I finally stopped putting the Arizona Trail Race 800 on the back burner on October 20th 2022. I let this very intimidating ride slip past me year after year, honestly I was scared and that fear made it easy to keep it from being a priority. I also realized that I am not getting any younger and these hard rides are much more of a serious endeavor for this mind and body to pull off, it was time to shit or get off the pot. So I got clearance from the family, got the time off work, and did the homework. Amazingly I was there at the Mexican border for the group start with 17 others taking on the 800 and 24 more riding the 300. It was a joyous moment starting such a big adventure with this wild bunch of the bikepacking community on a gorgeous sunny Arizona morning.
I was feeling pretty amazing that first day, it felt so good to be doing this and not just thinking, planning, stressing out about it, I was finally here! I even stayed in a happy place as things started to fall off the dream pace I had set out to ride. I had pinned the idea that I was going to set a new record in my head, an idea that turned out to be a bit much to chew. I had ridden the AZT300, basically the first 300 miles of the 800 in the spring of 2021 and it was fast and fun, I had high hopes of being able to get close to those same time splits and keep that going all the way to Utah. The reality on the trail was something else. The trail was incredibly overgrown, something I knew would be the case, but it was far more of a factor than I imagined. The inability to even see the trail in so many places, combined with some GPS issues I was having made for lots of missed turns and that made for lots of frustration.
Because of this I didn’t sleep the first night, I wanted to catch up on those time splits so bad. I knew I wasn’t being smart making that choice, this ride was too long to blow through the first night without rest. I also didn’t quite catch up to those dream splits, double ugh. I also had a few things that I was forced to take care of that were costing me time. I had crashed on the first day and got a couple gashes on my knees that proved to be difficult to bandage, so I had to stop several times to keeping taping them. My shorts exploded at the seams and I had to ride in long pants, hot, or my underwear, exposed! My GPS was still not optimal and giving me fits. My shoes were shedding rubber from the toes and I was stopping to glue them back together. I was having some digestive issues that were slowing me down and causing me to have to stop a bit too often. It was also HOT and it was kicking my ass trying to keep the train rolling through the heat.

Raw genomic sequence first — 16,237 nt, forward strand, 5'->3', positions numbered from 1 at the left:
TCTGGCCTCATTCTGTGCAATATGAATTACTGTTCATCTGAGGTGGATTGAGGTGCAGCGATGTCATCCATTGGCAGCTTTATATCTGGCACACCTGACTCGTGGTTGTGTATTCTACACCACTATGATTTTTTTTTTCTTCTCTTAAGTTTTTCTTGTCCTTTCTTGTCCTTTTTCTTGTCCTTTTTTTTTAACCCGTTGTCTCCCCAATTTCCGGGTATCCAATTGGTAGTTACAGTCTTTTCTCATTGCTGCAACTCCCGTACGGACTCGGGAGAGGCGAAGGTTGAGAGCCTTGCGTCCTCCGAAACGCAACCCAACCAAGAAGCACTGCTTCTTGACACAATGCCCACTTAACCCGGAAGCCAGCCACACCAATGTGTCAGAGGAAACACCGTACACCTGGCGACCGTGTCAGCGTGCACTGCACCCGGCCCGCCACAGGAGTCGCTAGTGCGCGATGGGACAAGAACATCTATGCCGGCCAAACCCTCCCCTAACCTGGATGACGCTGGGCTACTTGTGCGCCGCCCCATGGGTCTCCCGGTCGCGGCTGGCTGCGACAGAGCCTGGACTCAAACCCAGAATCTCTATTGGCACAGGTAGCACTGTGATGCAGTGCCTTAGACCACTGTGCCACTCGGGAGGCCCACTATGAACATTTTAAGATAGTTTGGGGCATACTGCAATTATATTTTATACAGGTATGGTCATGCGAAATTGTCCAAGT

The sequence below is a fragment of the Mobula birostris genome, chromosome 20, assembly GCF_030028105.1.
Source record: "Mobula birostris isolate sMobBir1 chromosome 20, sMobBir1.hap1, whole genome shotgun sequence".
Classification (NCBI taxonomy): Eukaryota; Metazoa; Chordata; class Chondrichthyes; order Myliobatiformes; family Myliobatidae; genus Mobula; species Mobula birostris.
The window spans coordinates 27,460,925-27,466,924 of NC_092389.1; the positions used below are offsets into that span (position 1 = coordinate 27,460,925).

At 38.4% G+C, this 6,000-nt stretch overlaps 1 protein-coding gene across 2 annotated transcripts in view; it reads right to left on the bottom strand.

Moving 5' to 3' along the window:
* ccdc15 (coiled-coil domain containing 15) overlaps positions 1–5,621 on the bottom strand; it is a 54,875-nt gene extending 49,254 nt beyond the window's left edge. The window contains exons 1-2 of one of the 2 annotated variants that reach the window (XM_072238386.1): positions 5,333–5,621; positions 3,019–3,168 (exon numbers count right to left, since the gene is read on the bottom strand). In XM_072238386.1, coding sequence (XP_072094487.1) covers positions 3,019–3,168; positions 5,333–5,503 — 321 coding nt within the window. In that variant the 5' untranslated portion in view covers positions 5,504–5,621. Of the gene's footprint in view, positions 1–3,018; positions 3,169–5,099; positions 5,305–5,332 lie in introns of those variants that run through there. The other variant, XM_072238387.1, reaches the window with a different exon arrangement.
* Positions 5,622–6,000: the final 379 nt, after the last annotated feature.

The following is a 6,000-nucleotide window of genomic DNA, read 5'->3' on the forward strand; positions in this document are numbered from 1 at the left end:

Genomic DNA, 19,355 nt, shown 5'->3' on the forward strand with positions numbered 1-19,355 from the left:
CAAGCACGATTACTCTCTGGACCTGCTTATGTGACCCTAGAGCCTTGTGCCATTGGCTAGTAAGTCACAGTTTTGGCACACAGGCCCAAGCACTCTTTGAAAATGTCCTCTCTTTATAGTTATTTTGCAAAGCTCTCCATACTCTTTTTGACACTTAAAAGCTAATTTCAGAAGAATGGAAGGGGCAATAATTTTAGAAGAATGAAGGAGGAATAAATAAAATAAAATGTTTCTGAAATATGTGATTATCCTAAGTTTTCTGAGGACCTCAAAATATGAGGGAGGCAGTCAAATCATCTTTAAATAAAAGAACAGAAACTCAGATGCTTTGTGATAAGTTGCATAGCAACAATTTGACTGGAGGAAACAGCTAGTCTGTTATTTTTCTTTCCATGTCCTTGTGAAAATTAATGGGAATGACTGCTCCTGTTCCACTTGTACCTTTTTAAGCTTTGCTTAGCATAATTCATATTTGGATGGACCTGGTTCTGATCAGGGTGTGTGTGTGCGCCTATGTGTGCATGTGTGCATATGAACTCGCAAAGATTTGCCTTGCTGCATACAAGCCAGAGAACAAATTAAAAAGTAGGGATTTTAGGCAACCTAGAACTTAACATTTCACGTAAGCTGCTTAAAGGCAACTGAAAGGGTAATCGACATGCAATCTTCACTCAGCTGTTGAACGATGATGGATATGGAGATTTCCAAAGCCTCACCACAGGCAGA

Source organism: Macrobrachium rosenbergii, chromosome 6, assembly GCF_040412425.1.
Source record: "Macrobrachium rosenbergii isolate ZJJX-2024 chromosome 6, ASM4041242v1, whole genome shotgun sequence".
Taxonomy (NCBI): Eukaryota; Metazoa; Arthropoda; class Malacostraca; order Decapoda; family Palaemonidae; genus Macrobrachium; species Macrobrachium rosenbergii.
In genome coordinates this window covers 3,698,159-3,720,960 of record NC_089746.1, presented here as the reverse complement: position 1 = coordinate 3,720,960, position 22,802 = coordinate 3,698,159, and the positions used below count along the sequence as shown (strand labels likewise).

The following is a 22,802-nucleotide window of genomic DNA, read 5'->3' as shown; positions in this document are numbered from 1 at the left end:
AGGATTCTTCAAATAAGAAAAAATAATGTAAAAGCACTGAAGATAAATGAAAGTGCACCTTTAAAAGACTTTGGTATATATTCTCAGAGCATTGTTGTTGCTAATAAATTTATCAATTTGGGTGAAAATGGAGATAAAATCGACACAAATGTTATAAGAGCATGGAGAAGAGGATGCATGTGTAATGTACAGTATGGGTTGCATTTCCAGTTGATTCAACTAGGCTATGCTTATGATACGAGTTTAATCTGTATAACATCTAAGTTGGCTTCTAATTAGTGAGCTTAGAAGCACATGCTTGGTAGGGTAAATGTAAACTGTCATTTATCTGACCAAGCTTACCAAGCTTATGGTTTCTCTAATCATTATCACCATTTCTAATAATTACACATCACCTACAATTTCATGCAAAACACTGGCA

I did keep it going and in reality was doing a good job moving along the course, but in my head I was failing and that was a hard thing to reconcile and recover from. I slept the second night just after Oracle Ridge, but only for a couple hours, those damn splits haunting my dreams. I pushed pretty hard that third day from Tiger Mine to the Gila, an amazing section of trail through a huge chunk of the Sonoran Desert. It was a hot day, I was still dealing with all the things, but I was managing it pretty well and making good time. I love this section and it felt good to be cruising out there. I hit the Gila River after about 2.5 days of riding and pushing, I was worked and took a nap before the big traverse of the river and the huge climb out. It was great to see this section in the light, amazing geography back there that I missed last time riding it all in the dark.
I passed through Picketpost the end of the AZT300, crazy that I was the second finisher of the 300 as it felt like the slowest ride in my head. I pushed on to get to more food and water at Queen Valley, and then on to Apache Junction for a full resupply. The route seemed so long and so much slower from Picktpost to Saguaro Lake, I was realizing I was quite optimistic when plotting out this ride! It was on the Jacob Crosscut Trail outside of Apache Junction with a bike loaded with food and water that I hit the wall. The trail is filled with loose rocks that make pedaling next to impossible, but I kept trying and failing to get anywhere. That seemed to be the MO for the whole section; slow, out of the way trails that seem to go everywhere but where you are trying to go. It was torture for trying to catch up on those damn splits.